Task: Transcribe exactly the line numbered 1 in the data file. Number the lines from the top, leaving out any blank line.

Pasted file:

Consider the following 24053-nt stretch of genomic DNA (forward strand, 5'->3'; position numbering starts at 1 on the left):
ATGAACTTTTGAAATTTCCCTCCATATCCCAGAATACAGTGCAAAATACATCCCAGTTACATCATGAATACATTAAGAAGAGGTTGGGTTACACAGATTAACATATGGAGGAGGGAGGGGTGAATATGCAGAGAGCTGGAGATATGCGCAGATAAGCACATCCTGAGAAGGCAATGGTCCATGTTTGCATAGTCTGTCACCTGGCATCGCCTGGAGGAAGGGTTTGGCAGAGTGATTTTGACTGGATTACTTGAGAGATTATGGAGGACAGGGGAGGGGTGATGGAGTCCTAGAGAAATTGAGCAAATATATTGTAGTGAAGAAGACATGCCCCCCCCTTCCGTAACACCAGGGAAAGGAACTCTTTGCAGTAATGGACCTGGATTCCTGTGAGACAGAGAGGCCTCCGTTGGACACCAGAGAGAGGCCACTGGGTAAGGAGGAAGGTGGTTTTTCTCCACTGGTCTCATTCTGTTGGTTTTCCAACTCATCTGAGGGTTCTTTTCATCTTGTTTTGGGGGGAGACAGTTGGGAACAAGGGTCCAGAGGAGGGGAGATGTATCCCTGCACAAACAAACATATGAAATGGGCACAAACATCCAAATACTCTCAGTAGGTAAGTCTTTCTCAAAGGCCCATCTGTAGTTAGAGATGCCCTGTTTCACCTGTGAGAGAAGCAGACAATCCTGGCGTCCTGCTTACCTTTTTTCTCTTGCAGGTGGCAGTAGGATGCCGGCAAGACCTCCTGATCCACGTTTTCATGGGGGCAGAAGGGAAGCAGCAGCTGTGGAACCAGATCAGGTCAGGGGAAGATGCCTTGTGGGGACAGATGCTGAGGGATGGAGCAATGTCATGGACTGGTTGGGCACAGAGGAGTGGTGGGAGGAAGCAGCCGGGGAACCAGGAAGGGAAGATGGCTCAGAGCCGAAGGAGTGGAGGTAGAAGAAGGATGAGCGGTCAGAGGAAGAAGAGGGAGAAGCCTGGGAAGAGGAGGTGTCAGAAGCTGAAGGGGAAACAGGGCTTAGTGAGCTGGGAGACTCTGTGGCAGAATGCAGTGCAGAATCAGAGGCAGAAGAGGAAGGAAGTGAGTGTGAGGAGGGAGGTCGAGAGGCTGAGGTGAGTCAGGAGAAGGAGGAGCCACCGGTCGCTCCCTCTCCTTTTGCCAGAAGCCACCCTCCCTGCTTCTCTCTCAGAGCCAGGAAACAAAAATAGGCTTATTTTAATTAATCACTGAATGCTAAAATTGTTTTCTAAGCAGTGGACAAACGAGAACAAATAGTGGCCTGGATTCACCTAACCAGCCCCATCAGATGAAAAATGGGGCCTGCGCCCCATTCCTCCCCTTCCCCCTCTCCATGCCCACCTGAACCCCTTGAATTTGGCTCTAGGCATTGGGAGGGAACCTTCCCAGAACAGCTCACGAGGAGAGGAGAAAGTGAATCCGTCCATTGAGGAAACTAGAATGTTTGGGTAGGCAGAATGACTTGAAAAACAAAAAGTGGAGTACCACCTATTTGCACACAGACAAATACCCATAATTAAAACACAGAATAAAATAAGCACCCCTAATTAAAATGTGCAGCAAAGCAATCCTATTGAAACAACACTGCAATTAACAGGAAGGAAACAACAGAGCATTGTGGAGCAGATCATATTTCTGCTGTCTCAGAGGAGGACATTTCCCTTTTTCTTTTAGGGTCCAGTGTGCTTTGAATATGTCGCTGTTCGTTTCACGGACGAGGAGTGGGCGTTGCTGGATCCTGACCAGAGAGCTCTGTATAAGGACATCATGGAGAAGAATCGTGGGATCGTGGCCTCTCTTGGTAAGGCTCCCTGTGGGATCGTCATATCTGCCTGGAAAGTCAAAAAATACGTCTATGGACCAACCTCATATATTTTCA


Consider the following 24053-nt stretch of genomic DNA (forward strand, 5'->3'; position numbering starts at 1 on the left):